Czerulf: Is democracy in a crisis? (Part 1 – General considerations)

Second round of the French presidential electi...

Voting – essential part of democracy (Photo credit: Wikipedia)

I came across recently few articles that identified a crisis of democracy. Some commentators argue that democracy is already a thing of the past and that the Chinese model (which combines an authoritarian political structure with a 19th-century-type capitalism) is the way forward. I will discuss here in the following weeks a number of different aspects to this question. I will take Germany as an example. We start off today with some general considerations.

This is my weekly column – out every Wednesday

Democracy is a relatively new kid on the block. Its origins date back to events of major importance at the end of the 18th century: the American Revolution (1776) and the French Revolution (1789); the former ended royal British rule in 13 North-American colonies, the latter marked the beginning of the end of absolutism in continental Europe. The revolutionary thing about these two events was that sovereign powers past from a single person (the king) to the citizenry. History had taken a momentous turn.

And we have come a long way since. At the outset the right to vote was granted only to a relatively small part of the population. Restrictive rules had been applied regarding gender, race, age and taxable wealth. It was not until well into the 20th century that universal suffrage became the standard for western democracies.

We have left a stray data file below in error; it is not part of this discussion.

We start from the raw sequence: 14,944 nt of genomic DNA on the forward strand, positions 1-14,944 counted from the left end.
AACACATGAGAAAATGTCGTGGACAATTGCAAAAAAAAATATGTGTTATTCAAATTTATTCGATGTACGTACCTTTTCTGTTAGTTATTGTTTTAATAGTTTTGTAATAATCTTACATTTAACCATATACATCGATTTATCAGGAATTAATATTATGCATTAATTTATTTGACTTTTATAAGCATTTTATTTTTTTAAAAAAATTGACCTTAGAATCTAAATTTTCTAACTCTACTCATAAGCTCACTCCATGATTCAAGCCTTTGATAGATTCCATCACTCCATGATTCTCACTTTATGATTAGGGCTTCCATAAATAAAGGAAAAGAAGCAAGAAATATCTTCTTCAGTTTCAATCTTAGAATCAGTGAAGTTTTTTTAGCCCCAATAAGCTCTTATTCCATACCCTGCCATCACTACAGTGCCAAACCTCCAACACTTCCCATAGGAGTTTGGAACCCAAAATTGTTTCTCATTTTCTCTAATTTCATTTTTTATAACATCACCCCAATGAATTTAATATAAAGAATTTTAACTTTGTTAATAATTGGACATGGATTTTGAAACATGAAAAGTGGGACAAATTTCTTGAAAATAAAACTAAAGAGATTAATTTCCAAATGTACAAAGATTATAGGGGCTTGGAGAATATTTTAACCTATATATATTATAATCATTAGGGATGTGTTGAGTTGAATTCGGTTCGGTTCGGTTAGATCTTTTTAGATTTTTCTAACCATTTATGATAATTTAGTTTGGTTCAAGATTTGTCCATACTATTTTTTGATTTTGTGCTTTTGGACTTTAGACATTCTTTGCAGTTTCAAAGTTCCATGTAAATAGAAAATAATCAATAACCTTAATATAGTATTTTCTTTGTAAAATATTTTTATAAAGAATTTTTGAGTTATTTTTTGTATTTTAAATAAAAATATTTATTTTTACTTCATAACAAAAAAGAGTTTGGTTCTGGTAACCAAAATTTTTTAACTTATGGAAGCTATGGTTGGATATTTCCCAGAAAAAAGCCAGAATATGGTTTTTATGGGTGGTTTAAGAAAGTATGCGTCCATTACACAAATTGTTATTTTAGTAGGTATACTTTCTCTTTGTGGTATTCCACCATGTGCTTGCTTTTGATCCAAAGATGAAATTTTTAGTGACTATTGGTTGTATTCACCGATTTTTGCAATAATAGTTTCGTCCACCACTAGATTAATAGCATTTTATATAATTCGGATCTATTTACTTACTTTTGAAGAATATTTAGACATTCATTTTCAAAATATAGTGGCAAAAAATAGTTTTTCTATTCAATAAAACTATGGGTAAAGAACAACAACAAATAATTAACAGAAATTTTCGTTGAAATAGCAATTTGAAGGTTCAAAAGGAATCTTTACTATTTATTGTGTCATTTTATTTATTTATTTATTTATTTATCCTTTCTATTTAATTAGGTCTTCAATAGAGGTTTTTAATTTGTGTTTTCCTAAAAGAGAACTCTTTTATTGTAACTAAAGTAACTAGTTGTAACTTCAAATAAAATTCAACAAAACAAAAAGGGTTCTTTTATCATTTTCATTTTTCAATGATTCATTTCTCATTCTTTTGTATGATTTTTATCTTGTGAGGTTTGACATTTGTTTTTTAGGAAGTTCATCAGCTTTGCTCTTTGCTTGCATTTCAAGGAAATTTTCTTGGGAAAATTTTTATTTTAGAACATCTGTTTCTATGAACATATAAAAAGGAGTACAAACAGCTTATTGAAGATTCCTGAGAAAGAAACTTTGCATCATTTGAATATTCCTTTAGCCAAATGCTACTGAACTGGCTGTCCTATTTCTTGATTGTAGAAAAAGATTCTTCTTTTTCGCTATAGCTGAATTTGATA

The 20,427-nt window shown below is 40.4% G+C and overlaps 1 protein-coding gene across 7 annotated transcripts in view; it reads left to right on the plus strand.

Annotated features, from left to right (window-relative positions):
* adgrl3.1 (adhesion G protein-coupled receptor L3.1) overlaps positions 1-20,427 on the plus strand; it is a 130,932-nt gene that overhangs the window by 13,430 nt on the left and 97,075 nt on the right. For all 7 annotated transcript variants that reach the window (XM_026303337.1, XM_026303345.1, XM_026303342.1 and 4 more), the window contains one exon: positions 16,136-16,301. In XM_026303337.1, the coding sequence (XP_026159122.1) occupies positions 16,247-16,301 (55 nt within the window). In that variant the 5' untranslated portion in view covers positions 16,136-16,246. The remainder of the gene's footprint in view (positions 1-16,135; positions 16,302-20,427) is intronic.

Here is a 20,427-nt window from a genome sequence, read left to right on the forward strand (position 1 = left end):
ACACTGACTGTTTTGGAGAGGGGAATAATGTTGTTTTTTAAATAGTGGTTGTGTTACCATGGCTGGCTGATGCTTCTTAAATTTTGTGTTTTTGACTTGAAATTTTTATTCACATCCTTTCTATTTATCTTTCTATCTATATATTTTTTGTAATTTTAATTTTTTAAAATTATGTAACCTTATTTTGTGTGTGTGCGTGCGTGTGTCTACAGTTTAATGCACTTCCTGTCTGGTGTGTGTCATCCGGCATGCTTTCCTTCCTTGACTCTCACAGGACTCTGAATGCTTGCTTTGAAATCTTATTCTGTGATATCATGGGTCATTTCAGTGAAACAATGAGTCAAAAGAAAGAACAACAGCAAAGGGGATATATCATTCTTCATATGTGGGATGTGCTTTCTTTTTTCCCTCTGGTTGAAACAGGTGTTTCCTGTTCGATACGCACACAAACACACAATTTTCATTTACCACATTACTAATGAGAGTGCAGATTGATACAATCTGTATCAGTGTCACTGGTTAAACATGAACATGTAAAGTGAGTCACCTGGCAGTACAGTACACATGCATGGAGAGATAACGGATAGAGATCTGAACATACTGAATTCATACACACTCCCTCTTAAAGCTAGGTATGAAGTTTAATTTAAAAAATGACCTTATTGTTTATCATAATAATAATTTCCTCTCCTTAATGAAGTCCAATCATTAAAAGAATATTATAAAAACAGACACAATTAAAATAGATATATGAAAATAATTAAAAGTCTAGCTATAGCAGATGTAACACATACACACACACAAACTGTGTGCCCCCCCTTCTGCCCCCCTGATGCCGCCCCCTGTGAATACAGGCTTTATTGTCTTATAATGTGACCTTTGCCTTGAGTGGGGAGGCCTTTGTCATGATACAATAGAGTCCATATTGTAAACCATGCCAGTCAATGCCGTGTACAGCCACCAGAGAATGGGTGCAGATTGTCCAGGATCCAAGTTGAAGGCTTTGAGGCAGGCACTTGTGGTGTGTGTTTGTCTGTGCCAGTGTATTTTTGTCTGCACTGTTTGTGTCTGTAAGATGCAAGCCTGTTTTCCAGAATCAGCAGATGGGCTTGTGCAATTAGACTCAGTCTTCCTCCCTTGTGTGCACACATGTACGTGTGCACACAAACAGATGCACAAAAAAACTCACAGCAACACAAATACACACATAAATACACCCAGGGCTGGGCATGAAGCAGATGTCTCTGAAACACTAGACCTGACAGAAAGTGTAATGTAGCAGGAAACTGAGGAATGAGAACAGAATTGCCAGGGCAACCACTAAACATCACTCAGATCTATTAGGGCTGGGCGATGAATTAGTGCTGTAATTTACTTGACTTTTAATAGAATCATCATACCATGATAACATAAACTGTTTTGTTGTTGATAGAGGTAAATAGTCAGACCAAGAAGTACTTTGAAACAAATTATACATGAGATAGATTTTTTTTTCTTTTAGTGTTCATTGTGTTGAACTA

Coming up on Czerulf’s Thoughts

The gradual extension of the franchise to all citizens above a minimal age ensured the widest possible representation in the national assembly (via political parties). This arrangement proved to be remarkable stable and resilient, but only if the following conditions are met.

  • A strong constitutional framework and an independent juridical system,
  • A political system that represents the electorate and its interests,
  • A public administration that delivers adequate services at the best possible price,
  • An independent media that scrutinizes all the above,
  • And a citizenry that participates actively and passively in a democratic society.

So where is “danger” likely to come from? What of the above works and what doesn’t?

Next week we will discuss in more detail constitutional legislation, its history and its basic objectives.

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2 Comments

Filed under Columns, Democracy, English, History

2 responses to “Czerulf: Is democracy in a crisis? (Part 1 – General considerations)

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